Building 31, Suite 1
Keystone, SD 57751
Phone: (605) 574-2523
Location Website: Click to Visit
Mount Rushmore National Memorial is a massive sculpture carved into Mount Rushmore in the Black Hills region of South Dakota. Completed in 1941 under the direction of Gutzon Borglum and his son Lincoln, the sculpture's roughly 60-ft.-high granite faces depict U.S. presidents George Washington, Thomas Jefferson, Theodore Roosevelt and Abraham Lincoln. The site also features a museum with interactive exhibits.
From time to time we'll show some of the United States monuments.
Every year, the many visitors to Mount Rushmore National Memorial in the Black Hills of South Dakota draw inspiration from the colossal portraits of four outstanding presidents of the United States: George Washington, Thomas Jefferson, Abraham Lincoln, and Theodore Roosevelt. Gutzon Borglum carved his gigantic Shrine of Democracy Sculpture into ancient granite high on the southeast face of Mount Rushmore “in commemoration of the foundation, preservation, and continental expansion of the United States.” The faces of George Washington, Thomas Jefferson, Abraham Lincoln, and Theodore Roosevelt are about 60 feet high, and the grouping extends approximately 185 feet along the crest of Mount Rushmore. Dark ponderosa pines and other evergreens set off the stark white sculpture. Added at the time of the Bicentennial of the Declaration of Independence in 1976, a flag-lined formal Avenue of Flags creates an impressive approach.
In 1923, South Dakota State Historian Doane Robinson came up with an idea for attracting tourists to the State. Robinson envisioned shaping a cluster of tall thin granite peaks called the Needles into statues of explorers and Indian leaders. The Needles stand where the Black Hills rise from the plains as a gateway to the Rocky Mountains and the West. In 1924, Robinson wrote sculptor Gutzon Borglum about his idea. Borglum telegraphed back his enthusiastic support.
Video from the Air
Born to a Danish American family on a homestead in Idaho in 1867, Gutzon Borglum made his name celebrating things American in a big way. In 1908, he created a large, 40 inches-high head of Abraham Lincoln. Representatives of the United Daughters of the Confederacy soon contacted him about creating a portrait head of Robert E. Lee on the side of Stone Mountain in Georgia. Convinced that the scale of the mountain would dwarf a single head, he convinced them to create a huge group portrait of General Lee, Stonewall Jackson, and Jefferson Davis. Borglum completed the head of Lee in 1924, but a dispute with the backers of the project soon led to his dismissal and the eventual removal of his work. His departure from Georgia made it possible for him to concentrate on Mount Rushmore. Borglum scouted out a location far better than the fragile Needles: 5,725-foot Mount Rushmore. Its broad wall of exposed granite was more suitable for sculpture and received direct sunlight for most of the day.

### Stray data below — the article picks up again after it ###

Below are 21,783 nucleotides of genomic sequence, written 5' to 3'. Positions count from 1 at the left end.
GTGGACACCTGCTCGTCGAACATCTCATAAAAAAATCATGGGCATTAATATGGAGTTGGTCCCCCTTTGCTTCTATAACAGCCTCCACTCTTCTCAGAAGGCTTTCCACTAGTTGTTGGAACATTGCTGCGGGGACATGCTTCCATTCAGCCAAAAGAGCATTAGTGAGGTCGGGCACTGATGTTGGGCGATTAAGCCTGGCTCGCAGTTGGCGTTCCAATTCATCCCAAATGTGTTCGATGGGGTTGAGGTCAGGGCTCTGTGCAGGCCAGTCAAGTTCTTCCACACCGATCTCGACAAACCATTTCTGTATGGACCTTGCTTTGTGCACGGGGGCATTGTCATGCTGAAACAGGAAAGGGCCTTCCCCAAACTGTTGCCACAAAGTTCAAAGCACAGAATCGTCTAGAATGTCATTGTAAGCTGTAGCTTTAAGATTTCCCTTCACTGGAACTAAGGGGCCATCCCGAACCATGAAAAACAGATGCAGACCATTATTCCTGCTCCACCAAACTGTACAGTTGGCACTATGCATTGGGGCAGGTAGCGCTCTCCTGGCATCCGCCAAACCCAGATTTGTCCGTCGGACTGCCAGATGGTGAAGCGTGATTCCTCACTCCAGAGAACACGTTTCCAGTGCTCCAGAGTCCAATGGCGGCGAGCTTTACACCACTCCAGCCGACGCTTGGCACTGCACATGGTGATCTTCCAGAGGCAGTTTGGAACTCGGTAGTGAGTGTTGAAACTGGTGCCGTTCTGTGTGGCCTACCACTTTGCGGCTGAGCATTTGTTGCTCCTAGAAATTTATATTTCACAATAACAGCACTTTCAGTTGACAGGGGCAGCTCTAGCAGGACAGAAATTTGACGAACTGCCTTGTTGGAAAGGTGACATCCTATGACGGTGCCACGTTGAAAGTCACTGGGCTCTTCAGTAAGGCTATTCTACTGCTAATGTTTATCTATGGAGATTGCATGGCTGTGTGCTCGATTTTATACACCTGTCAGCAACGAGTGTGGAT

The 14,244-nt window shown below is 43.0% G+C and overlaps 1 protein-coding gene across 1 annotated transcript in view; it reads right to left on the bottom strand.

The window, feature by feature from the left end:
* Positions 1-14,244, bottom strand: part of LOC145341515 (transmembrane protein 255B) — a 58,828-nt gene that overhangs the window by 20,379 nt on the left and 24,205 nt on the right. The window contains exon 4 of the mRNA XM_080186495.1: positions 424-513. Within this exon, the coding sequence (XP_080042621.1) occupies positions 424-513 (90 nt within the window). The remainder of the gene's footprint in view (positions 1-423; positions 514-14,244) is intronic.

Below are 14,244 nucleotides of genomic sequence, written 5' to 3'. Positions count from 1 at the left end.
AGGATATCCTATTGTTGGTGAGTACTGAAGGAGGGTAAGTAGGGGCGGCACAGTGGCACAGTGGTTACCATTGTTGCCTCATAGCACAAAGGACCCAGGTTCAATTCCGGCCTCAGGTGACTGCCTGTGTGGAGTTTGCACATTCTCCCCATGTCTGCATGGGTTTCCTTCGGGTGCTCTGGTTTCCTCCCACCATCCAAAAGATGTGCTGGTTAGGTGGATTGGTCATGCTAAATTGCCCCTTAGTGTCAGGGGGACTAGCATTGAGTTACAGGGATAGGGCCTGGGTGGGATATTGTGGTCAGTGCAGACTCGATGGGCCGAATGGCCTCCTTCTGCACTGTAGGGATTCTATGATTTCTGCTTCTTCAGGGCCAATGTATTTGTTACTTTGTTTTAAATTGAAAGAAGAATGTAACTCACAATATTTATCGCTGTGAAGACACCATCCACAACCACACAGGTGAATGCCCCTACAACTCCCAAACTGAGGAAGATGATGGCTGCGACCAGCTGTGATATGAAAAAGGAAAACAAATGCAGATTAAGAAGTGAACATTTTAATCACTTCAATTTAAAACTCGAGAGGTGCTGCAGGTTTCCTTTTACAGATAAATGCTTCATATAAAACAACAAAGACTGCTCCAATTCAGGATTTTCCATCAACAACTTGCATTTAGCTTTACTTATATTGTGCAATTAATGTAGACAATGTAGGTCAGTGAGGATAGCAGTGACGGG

Borglum himself selected the presidents for the memorial, to reflect the nation’s first 150 years of history and to make the project a national, rather than regional one. Original plans included only George Washington and Abraham Lincoln. Borglum picked George Washington the father of the new country because he was a leader in the American Revolution, the first president of the United States, and the man who laid the foundation of American democracy. Abraham Lincoln was selected for preserving the Union during the Civil War and abolishment of slavery. As the project progressed, Borglum added Thomas Jefferson and Theodore Roosevelt. Jefferson, the author of the Declaration of Independence, began America’s westward expansion by purchasing the Louisiana Territory from France in 1803, which doubled the size of the country, adding all or part of 15 present-day States. Theodore Roosevelt, 26th president of the United States and extremely popular in the early 20th century, linked the east and the west through the construction of the Panama Canal and was famous as a “trust buster,” fighting large corporate monopolies and championing the working man.